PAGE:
When Vanessa Halstead was starting out, struggling to land modelling jobs, the solution seemed simple enough: a pair of $6,000 double D silicone implants to augment her B-sized breasts.
She canvassed friends, settled on SurgiCare, a reputable British clinic, and ensured her surgeon was certified by the presiding medical boards.
“The only thing I couldn’t ever find out was what kind of implants would be used. All the clinics said was they were the best implants in the world,” said Ms. Halstead, now a 29-year-old actress who plays a cocktail waitress in the British soap, Coronation Street.
Last October, after a spray tan, she noticed her right breast was swollen. On her morning run the next day, she was seized with pain. A subsequent ultrasound revealed one of her implants had ruptured, thrusting her in a global health scare that culminated Friday with the arrest of the founder of a French firm that manufactured them.
The case revolving around Jean-Claude Mas, the 72-year-old head of Poly Implant Prothèse (PIP), has raised profound questions about the regulations surrounding the manufacture and regulation of breast implants. Experts say North America has stronger regulatory practices than Europe and South America.
French authorities have placed Mr. Mas under house arrest after charging him with causing bodily harm. Investigators questioned him for hours before releasing him on €100,000 bail, barring him from leaving the country.
He will face a separate fraud trial over the manufacture of the implants, but will not be investigated on a manslaughter charge stemming from the 2010 cancer death of a French woman with PIP implants.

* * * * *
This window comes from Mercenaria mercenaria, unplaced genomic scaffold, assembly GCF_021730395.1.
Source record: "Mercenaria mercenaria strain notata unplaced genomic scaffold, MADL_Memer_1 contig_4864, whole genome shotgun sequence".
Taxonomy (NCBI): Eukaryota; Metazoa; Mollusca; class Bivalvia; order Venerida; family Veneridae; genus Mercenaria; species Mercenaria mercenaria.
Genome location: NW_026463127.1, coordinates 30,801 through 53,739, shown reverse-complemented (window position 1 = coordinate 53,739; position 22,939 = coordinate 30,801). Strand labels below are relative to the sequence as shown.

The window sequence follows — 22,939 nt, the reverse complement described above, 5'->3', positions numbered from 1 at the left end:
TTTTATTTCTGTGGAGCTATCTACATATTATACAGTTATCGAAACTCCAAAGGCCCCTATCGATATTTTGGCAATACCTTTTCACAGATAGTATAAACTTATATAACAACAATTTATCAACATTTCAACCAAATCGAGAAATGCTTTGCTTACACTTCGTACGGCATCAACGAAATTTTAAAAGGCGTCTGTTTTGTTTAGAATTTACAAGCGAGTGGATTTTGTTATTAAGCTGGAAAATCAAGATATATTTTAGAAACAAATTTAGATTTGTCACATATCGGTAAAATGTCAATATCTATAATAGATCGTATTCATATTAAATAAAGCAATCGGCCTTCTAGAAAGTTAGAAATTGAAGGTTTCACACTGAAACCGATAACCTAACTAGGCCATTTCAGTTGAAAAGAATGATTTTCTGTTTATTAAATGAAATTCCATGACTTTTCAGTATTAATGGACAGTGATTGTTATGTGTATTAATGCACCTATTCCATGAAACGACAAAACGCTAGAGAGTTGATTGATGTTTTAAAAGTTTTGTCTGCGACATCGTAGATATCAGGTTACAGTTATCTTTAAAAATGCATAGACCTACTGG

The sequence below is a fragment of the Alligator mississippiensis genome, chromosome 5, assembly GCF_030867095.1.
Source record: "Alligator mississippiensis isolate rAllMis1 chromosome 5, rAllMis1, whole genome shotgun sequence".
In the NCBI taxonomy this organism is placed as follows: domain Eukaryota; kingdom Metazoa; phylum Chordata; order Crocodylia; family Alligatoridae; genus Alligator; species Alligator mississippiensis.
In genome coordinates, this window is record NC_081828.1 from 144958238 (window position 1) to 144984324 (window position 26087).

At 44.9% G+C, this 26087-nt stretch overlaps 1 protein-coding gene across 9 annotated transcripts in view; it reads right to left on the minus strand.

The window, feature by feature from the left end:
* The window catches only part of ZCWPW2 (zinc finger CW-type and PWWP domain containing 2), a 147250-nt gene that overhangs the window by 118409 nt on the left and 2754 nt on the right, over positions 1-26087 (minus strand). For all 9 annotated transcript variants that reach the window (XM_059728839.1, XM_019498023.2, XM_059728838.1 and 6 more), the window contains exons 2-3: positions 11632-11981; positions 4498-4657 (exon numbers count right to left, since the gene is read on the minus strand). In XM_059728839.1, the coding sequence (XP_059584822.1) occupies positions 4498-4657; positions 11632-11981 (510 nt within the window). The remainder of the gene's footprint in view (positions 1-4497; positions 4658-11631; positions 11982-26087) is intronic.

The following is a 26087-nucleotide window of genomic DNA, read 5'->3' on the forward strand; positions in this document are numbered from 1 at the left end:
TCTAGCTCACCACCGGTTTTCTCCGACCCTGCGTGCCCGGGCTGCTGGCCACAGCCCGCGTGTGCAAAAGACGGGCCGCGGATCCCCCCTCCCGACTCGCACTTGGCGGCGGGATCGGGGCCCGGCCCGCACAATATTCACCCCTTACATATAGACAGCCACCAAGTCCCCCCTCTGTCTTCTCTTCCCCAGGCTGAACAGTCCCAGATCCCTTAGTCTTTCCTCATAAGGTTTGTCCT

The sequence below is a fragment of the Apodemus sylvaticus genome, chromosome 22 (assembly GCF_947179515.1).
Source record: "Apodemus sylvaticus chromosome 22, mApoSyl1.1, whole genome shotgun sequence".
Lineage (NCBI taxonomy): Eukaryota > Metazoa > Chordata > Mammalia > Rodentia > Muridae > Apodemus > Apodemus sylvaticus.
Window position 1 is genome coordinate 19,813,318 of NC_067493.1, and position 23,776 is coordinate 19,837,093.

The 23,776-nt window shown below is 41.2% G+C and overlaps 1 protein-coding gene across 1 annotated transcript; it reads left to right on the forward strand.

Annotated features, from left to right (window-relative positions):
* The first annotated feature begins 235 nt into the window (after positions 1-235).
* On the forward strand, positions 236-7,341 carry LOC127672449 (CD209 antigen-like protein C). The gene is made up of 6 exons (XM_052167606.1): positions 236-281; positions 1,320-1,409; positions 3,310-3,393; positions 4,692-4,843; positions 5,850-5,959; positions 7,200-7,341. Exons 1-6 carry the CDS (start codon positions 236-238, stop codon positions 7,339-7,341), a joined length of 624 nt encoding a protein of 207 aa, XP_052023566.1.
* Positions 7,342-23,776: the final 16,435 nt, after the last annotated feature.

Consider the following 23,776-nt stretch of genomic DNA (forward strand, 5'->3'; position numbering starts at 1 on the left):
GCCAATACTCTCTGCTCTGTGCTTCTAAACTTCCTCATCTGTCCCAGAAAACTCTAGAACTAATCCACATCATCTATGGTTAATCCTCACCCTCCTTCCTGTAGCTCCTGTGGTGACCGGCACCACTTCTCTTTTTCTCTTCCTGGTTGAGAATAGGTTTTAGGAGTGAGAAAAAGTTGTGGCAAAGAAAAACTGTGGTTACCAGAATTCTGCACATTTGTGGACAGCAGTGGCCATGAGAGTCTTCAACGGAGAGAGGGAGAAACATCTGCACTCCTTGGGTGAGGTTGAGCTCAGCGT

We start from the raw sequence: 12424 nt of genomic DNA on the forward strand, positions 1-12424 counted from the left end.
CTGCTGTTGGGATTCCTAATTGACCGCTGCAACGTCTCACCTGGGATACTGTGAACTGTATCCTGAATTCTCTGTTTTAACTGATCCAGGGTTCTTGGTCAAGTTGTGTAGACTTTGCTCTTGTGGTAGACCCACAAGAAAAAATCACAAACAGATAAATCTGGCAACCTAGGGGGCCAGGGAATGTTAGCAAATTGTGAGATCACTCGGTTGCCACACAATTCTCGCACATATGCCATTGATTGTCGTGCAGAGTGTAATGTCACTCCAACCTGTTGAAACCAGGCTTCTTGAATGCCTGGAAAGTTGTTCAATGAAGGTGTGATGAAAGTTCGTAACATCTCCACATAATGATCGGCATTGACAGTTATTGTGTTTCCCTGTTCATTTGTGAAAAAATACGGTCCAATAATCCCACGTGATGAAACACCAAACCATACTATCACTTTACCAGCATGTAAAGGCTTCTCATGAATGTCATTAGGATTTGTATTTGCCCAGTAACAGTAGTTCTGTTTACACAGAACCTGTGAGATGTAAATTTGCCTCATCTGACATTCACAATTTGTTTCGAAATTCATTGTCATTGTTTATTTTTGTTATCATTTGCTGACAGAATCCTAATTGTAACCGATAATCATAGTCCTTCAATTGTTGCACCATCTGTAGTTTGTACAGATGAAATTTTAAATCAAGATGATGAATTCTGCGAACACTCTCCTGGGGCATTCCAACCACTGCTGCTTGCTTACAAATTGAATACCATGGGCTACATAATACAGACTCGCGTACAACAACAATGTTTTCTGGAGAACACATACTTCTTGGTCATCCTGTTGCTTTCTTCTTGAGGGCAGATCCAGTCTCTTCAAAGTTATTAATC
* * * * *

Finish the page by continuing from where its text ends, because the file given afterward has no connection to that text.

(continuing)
The company – once the world’s third-largest breast-implant manufacturer – was shut down in March, 2010, after regulators found out its implants were made of non-medical silicone gel, a mixture Mr. Mas allegedly used to trim costs. Instead of standard gel, investigators say PIP’s gel included industrial-grade silicone typically used to manufacture mattresses.
The implants were not sold in Canada or the United States. However, PIP’s website said it had exported implants to more than 60 other countries.
“I think North America’s been very much ahead of the curve and has been very careful about regulatory issues,” said Mitch Brown, a plastic surgeon at Women’s College Hospital in Toronto.
Trevor Born, another prominent Toronto plastic surgeon, agrees. “It’s tougher to get a product – whether it’s an implant or a device – to market with approval. There are more requirements for clinical study and unbiased data,” he said.
Two months after Ms. Halstead’s ultrasound, the French government advised 30,000 women to have their PIP implants removed, spurred by health officials’ warnings that they were more susceptible to rupture than other implants.
According to official estimates, more than 42,000 women in Britain received the implants, more than 30,000 in France, 9,000 in Australia and 4,000 in Italy. Nearly 25,000 of the implants were sold in Brazil.
British and Brazilian health officials have stopped short of asking women to remove their PIP implants, but have requested they visit their doctor for checks.
Medical-grade silicone is inert, but the potential health risks posed by exposure to industrial-grade silicone is unclear.
“There have been many generations of implants and most of them that had liquid silicone fill [as opposed to gel] probably posed more risk in local tissue inflammation, and then there are rare cases where silicone can travel,” Dr. Born said.
When Ms. Halstead had her implants removed, the ruptured one from her right breast was a yellowed, gooey mess.
“The silicone didn’t leak into my blood stream or my lymph glands or anything. It stayed in its capsule so I was lucky in that respect,” she said.
She set up a website to advocate for other women with PIP implants. In the last week, she said she has been contacted by 30 to 40 women a day.
“It’s great that [Mr. Mas] was arrested, but now he’s enjoying life on bail. The question I still have is how he hid for so long from the regulators in the first place,” she said.
“His arrest has to be seen as just a first step. There are so many of us that have been to hell and back through no fault of their own,” she added.
She hasn’t decided whether she will pursue legal action of her own. Despite her ordeal, she remains an advocate of cosmetic surgery.
After having her implants taken out, Ms. Halstead worried her breasts would be baggy and susceptible to infection.
“In the end, I decided to have new ones put in,” she said.
With reports from Associated Press